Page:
Your prized Bob Dylan vinyl suffers a fatal scratch. You clean out your childhood closet and uncover all your NSYNC and Hanson CDs. Before you toss them, here’s one thing to consider: Mother Nature doesn’t want your music junk, either.
The EPA has estimated that 100,000 pounds of CDs become unwanted by consumers each month — and much of it is destined for incinerators or landfills. Although we may think of physical media as becoming obsolete, it will take centuries for most forms of music to disappear from the Earth.
Keeping our music junk out of our closets, and more importantly, out of our landfills, starts with one trusty axiom: reduce, reuse, recycle.
Reduce: Opt for streaming
Downsizing your musical carbon footprint starts with considering the big picture of the products you buy and the impact they have on the earth.
“We would encourage people to think about the whole lifecycle of this music,” says Madalyn Cioci, a waste and pollution prevention specialist at Minnesota Pollution Control Agency. “Generally, I think people should be thoughtful about what they buy and how they buy it.”
Because most of the environmental impact comes from production of physical copies, streaming or buying music online may be better for Mother Earth. Materials including aluminum, polycarbonate, lacquer, and gold are pooled together and processed to form discs, which are packaged in plastic jewel cases and shrink wrap, and delivered by truck or airplane to a store, where the consumer often drives to pick it up.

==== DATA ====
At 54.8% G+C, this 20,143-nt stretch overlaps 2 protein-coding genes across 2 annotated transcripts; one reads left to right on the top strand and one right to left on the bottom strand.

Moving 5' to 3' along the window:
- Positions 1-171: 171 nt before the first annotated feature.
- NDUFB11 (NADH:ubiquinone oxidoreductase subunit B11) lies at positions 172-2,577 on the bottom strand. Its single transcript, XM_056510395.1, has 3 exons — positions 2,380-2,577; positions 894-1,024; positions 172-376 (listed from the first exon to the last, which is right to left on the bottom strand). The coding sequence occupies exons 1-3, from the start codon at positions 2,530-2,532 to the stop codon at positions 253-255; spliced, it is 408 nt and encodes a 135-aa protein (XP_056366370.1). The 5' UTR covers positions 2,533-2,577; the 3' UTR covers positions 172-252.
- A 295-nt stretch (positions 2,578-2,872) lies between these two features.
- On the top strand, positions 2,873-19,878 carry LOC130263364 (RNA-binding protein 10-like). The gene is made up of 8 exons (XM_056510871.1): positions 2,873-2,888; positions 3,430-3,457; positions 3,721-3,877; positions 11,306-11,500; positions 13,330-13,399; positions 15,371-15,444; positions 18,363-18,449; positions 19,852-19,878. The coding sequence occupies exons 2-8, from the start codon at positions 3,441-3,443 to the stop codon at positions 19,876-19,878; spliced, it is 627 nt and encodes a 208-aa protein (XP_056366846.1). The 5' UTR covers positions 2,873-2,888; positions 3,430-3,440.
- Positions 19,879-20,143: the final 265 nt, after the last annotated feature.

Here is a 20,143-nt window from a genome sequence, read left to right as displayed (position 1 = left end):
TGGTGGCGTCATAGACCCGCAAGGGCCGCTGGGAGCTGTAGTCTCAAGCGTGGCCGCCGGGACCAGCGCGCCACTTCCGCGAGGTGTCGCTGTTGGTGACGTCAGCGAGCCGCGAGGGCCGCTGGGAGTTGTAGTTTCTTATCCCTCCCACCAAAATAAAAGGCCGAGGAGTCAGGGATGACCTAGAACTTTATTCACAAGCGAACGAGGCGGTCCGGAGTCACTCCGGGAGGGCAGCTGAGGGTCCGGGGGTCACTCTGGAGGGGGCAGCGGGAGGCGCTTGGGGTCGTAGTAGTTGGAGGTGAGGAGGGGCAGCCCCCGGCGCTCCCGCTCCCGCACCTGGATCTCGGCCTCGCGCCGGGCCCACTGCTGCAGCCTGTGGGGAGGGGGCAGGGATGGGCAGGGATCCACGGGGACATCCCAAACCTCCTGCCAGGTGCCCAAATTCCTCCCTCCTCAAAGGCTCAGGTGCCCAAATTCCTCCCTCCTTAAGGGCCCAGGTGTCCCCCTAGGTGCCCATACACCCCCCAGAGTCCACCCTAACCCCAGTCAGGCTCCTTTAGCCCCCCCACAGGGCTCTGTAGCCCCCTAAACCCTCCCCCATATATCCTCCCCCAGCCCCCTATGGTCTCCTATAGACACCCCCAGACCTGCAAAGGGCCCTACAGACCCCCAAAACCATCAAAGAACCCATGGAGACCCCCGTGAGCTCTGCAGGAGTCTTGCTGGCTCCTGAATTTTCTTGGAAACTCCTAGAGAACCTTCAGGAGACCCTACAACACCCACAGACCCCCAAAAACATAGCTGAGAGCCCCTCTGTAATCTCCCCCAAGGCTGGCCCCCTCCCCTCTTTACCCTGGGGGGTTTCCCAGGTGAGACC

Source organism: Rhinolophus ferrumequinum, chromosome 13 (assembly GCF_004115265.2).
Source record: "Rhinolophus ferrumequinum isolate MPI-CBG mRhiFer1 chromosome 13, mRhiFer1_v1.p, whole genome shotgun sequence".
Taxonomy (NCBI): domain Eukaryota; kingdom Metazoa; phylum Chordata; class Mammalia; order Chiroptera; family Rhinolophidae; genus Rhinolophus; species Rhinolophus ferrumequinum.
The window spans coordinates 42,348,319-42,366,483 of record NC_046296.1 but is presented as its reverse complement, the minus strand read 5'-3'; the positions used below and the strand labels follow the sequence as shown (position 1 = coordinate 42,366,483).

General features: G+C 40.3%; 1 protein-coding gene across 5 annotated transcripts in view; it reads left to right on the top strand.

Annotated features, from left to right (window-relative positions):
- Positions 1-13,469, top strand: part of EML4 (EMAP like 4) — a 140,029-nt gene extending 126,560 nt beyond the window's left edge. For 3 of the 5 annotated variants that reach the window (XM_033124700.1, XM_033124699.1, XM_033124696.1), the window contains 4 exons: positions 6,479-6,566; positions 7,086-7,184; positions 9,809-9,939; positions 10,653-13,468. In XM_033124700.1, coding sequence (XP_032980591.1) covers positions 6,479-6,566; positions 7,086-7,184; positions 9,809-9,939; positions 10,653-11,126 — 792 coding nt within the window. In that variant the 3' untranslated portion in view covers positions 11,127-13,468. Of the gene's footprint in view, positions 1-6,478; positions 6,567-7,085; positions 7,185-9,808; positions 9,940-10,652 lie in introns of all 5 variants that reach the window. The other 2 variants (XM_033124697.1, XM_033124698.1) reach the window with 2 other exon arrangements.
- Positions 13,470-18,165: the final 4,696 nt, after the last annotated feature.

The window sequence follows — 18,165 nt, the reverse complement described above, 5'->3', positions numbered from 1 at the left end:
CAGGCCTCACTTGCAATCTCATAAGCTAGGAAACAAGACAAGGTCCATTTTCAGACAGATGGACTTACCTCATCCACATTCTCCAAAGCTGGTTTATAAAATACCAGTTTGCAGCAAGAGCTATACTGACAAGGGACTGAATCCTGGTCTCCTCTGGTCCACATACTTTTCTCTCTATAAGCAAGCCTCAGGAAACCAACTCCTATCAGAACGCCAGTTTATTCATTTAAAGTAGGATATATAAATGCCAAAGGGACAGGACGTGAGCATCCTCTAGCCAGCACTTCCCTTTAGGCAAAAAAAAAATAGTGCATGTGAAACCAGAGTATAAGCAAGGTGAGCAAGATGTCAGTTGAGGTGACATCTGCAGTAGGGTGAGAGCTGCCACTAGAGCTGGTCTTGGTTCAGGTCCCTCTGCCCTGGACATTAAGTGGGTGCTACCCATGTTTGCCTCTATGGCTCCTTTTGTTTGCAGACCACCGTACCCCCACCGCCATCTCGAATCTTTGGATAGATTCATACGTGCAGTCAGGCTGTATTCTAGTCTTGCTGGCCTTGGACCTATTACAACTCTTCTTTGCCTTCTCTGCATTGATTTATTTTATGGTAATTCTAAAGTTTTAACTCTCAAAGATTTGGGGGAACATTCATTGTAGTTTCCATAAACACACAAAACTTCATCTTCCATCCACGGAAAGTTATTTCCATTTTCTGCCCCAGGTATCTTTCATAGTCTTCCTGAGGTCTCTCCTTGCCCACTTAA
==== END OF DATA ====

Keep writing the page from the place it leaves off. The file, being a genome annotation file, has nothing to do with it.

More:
“If you’re going to the thrift stores and used record stores, more power to you. It’s already been made. Its footprint has already happened. But if you’re somebody who’s trying to get the latest music […] you might think about doing a digital download,” Cioci says.
A 2010 study in the Journal of Industrial Ecology found that purchasing digital music reduces energy use and carbon dioxide emissions by 40 to 80 percent, compared to buying physical discs online or at the store. And if you still need that physical product in your hand, downloading music and burning it onto your own CD can use 65 percent less carbon dioxide emissions than ordering an album online.